A leading association for pharmacists in the United States has instructed its members to stop providing drugs for use in lethal injections, a change that could make carrying out executions even more difficult for death penalty states. Late last month, delegates of the American Pharmacists Association approved a declaration saying the organization “discourages pharmacist participation in executions on the basis that such activities are fundamentally contrary to the role of pharmacists as providers of health care.” The association, which has more than 62,000 members, is responsible for determining pharmacists’ ethical standards, but cannot legally force its decisions. Pharmacists now join physicians and anesthesiologists in having national organizations with ethical codes that discourage their members from partaking in executions. We are joined by Dr. Leonard Edloe, a retired pharmacist who co-wrote the American Pharmacist Association’s new policy against supplying lethal injection drugs. Last year, he received a lifetime achievement award from the association. He now serves as a pastor in Virginia after owning and operating a community pharmacy for four decades.
This is a rush transcript. Copy may not be in its final form.
AMY GOODMAN: That’s Chumbawamba performing “Waiting for the Bus,” about the case of still imprisoned Gary Tyler in Louisiana. The case of Gary Tyler has been called one of the greatest miscarriages of justice in the modern history of the United States. This is Democracy Now!, democracynow.org, The War and Peace Report. I’m Amy Goodman. A leading association for US pharmacists has instructed its members to stop providing drugs for use in lethal injections, a change that could make carrying out executions even more difficult for death penalty states. Late last month, the American Pharmacists Association’s delegates approved a declaration saying it “discourages pharmacist participation in executions on the basis that such activities are fundamentally contrary to the role of pharmacists as providers of health care.” Pharmacists now joining physicians and anesthesiologists in having national organizations with ethical codes that discourage their members from partaking in executions. For more, we go to Richmond, Virginia where we’re joined by Dr. Leonard Edloe. He co-wrote the American Pharmacist Association new policy against supplying lethal injection drugs. Dr. Edloe, welcome to Democracy Now!. Explain this to position and what it will mean for the death penalty in the United States.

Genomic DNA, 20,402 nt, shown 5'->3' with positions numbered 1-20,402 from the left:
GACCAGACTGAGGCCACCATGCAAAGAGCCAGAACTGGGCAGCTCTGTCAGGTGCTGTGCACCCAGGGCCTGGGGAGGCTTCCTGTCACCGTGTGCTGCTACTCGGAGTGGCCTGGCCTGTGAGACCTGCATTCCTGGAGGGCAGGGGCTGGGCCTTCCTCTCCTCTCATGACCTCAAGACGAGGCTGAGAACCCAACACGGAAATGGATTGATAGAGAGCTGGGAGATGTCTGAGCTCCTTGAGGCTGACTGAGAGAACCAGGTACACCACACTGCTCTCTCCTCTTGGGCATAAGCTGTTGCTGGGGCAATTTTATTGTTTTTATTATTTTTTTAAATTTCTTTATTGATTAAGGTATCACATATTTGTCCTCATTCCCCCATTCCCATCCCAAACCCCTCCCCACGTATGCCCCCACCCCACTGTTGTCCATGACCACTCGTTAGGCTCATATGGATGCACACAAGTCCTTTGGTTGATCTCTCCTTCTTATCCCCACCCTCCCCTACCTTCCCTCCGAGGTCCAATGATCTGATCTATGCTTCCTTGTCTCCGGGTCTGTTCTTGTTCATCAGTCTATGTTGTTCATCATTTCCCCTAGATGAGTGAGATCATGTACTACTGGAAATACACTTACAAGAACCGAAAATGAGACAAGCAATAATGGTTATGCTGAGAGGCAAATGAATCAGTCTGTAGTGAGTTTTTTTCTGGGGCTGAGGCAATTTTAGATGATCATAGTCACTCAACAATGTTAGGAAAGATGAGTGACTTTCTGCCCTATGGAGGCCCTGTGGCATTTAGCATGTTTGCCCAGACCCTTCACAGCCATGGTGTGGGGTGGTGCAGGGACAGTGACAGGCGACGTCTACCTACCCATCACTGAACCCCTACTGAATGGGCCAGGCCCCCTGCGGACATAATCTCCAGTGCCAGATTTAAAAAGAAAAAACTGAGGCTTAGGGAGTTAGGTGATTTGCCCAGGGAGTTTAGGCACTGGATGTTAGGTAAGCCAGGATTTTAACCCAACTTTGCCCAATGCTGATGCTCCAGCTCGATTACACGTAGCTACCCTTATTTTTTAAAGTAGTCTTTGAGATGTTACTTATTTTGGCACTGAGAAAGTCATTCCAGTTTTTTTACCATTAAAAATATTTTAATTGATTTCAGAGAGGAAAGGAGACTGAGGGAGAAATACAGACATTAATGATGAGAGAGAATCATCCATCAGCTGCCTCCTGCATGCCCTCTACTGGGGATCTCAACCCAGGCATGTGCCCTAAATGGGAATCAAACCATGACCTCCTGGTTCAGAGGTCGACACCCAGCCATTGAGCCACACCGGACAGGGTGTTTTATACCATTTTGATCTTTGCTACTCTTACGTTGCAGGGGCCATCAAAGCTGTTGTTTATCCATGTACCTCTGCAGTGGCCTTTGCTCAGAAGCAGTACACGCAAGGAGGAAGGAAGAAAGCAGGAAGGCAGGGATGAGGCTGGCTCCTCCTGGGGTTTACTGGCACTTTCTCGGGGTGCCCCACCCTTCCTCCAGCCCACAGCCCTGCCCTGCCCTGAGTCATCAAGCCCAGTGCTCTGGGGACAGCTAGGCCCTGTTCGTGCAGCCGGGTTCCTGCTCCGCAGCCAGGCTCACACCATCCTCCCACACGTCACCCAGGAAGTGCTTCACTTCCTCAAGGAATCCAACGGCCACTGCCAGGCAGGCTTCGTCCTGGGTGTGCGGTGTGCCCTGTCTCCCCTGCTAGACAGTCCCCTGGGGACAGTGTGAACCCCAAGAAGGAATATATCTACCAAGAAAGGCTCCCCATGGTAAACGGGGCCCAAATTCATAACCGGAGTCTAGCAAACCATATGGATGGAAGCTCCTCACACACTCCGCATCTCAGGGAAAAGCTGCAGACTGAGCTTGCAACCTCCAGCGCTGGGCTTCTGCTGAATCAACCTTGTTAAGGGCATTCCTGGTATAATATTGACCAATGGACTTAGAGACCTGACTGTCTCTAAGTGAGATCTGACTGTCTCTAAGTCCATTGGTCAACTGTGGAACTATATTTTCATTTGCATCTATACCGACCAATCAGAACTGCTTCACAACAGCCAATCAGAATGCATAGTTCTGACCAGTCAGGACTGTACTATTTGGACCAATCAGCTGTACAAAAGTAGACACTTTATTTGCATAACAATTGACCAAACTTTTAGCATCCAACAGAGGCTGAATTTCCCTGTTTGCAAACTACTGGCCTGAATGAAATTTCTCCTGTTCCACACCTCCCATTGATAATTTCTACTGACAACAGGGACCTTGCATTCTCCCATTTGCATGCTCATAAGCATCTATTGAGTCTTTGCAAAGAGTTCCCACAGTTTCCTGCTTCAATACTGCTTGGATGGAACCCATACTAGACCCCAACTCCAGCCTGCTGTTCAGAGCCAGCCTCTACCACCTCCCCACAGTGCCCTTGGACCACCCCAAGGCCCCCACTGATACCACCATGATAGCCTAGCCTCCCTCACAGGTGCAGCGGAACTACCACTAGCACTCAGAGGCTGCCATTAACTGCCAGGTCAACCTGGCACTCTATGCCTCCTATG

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DR. LEONARD EDLOE: Well as pharmacists, we take an oath that we will uphold the health of individuals. What happened, several European countries, no longer supply the drugs necessary to make it what we might call an inefficient process, and so they have turned to compounding pharmacies. And in fact, the class of drugs used really don’t produce the sedation. And so what happens now, the states will not be able — we’ll encourage them not to go to these pharmacies to have these drugs compounded, and the process just won’t take place. You probably remember the case out in Oklahoma where the patient was not sedated. The patient actually died of a heart attack. It’s not the right drug. It doesn’t work. And so we just don’t want our pharmacists being involved either in the dispensing of the drugs or the use because, really, the prescriptions are illegal. They aren’t prescriptions, their purchase orders. And it just doesn’t work. After hearing your conversation, it just makes me feel so much better about what my part I played last week in getting this resolution passed.
AMY GOODMAN: How difficult was it to get passed, Dr. Edloe, in the American Pharmacists Association?
DR. LEONARD EDLOE: Well once it got going, it wasn’t hard. It was difficult from the beginning because so many people I talk to didn’t want to be involved, didn’t want to sign. And then it was just like at the last minute, everything just came together. The compounding pharmacists took a position and no one spoke against the resolution. There was a lot of discussion because we go through a long process. This process has been about a year and people have come up with all kind of crazy question so we wouldn’t support the resolution. We had to make some changes to adopt. But what you read is basically what we adopted. And I think even though we don’t have the power that the resolution of the anesthesiologists have, in other words, if they are involved, they can lose their certification, so they can go to the hospital, this is just calling on the ethics. And I think 99 percent of the pharmacist will go along with that. Anything in society, that’s the way it is. There’s always a few people.
AMY GOODMAN: Dr. Leonard Edloe, I want to thank you for being with us. We will link to the American Pharmacist Association new policy.